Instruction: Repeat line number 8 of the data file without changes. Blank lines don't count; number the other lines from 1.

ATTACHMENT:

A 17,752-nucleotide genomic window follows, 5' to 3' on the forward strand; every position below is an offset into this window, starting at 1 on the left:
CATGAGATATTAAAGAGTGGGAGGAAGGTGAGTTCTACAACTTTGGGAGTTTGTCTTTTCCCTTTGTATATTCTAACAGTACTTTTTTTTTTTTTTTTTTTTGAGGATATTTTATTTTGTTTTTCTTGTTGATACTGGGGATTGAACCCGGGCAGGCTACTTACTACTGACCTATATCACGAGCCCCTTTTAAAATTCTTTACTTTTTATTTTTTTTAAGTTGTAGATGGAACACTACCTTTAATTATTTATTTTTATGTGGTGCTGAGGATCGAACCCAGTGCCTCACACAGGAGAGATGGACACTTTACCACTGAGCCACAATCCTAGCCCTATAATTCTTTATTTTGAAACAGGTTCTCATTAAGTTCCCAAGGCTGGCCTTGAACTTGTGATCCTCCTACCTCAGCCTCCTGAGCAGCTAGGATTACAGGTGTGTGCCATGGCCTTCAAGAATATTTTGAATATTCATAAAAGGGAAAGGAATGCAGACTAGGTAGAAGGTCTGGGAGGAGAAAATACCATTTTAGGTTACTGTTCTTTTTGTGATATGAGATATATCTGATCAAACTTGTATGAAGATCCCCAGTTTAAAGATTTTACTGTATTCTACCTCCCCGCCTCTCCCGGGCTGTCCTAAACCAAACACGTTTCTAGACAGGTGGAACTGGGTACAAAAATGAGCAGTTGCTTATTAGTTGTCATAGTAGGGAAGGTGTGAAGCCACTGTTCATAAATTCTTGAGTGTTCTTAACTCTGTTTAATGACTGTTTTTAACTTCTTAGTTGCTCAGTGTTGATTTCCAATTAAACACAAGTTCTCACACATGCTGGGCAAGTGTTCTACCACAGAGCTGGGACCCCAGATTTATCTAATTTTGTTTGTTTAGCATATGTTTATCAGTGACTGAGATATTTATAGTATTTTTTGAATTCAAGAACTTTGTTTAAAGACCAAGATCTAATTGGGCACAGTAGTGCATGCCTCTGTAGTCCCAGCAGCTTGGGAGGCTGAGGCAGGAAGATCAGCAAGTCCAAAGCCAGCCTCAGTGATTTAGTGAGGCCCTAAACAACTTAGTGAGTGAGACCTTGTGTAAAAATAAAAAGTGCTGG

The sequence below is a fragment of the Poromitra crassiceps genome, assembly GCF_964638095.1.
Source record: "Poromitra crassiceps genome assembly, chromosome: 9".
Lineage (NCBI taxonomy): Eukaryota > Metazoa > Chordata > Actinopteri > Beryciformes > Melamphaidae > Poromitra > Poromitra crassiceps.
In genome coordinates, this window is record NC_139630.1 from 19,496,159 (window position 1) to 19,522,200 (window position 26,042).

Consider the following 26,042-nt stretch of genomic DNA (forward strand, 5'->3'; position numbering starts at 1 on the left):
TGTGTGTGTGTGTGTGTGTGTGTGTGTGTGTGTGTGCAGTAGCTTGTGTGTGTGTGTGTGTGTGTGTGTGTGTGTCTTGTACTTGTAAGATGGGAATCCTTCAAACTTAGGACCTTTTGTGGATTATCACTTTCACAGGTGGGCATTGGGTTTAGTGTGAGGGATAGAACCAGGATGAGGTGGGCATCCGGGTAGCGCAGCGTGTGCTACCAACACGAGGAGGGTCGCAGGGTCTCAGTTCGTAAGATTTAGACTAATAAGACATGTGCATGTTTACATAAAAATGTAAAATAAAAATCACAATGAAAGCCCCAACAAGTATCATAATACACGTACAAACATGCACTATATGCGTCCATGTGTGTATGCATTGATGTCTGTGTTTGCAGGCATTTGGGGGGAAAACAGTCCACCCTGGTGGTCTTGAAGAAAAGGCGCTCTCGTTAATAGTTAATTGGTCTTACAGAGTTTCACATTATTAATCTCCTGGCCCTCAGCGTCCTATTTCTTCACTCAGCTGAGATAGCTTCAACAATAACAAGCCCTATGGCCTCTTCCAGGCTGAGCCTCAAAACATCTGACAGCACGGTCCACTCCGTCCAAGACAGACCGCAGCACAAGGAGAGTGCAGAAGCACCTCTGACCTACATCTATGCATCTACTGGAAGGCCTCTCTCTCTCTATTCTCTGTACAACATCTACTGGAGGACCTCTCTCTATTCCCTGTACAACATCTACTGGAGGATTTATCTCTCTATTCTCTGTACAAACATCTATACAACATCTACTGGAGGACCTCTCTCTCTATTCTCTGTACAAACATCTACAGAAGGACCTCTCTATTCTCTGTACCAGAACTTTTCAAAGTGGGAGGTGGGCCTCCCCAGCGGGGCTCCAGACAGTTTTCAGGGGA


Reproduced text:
TGTGTGTGTGTGTGTGTGTGTGTGTGTGTGTGTGTGCAGTAGCTTGTGTGTGTGTGTGTGTGTGTGTGTGTGTGTCTTGTACTTGTAAGATGGGAATCCTTCAAACTTAGGACCTTTTGTGGATTATCACTTTCACAGGTGGGCATTGGGTTTAGTGTGAGGGATAGAACCAGGATGAGGTGGGCATCCGGGTAGCGCAGCGTGTGCTACCAACACGAGGAGGGTCGCAGGGTCTCAGTTCGTAAGATTTAGACTAATAAGACATGTGCATGTTTACATAAAAATGTAAAATAAAAATCACAATGAAAGCCCCAACAAGTATCATAATACACGTACAAACATGCACTATATGCGTCCATGTGTGTATGCATTGATGTCTGTGTTTGCAGGCATTTGGGGGGAAAACAGTCCACCCTGGTGGTCTTGAAGAAAAGGCGCTCTCGTTAATAGTTAATTGGTCTTACAGAGTTTCACATTATTAATCTCCTGGCCCTCAGCGTCCTATTTCTTCACTCAGCTGAGATAGCTTCAACAATAACAAGCCCTATGGCCTCTTCCAGGCTGAGCCTCAAAACATCTGACAGCACGGTCCACTCCGTCCAAGACAGACCGCAGCACAAGGAGAGTGCAGAAGCACCTCTGACCTACATCTATGCATCTACTGGAAGGCCTCTCTCTCTCTATTCTCTGTACAACATCTACTGGAGGACCTCTCTCTATTCCCTGTACAACATCTACTGGAGGATTTATCTCTCTATTCTCTGTACAAACATCTATACAACATCTACTGGAGGACCTCTCTCTCTATTCTCTGTACAAACATCTACAGAAGGACCTCTCTATTCTCTGTACCAGAACTTTTCAAAGTGGGAGGTGGGCCTCCCCAGCGGGGCTCCAGACAGTTTTCAGGGGA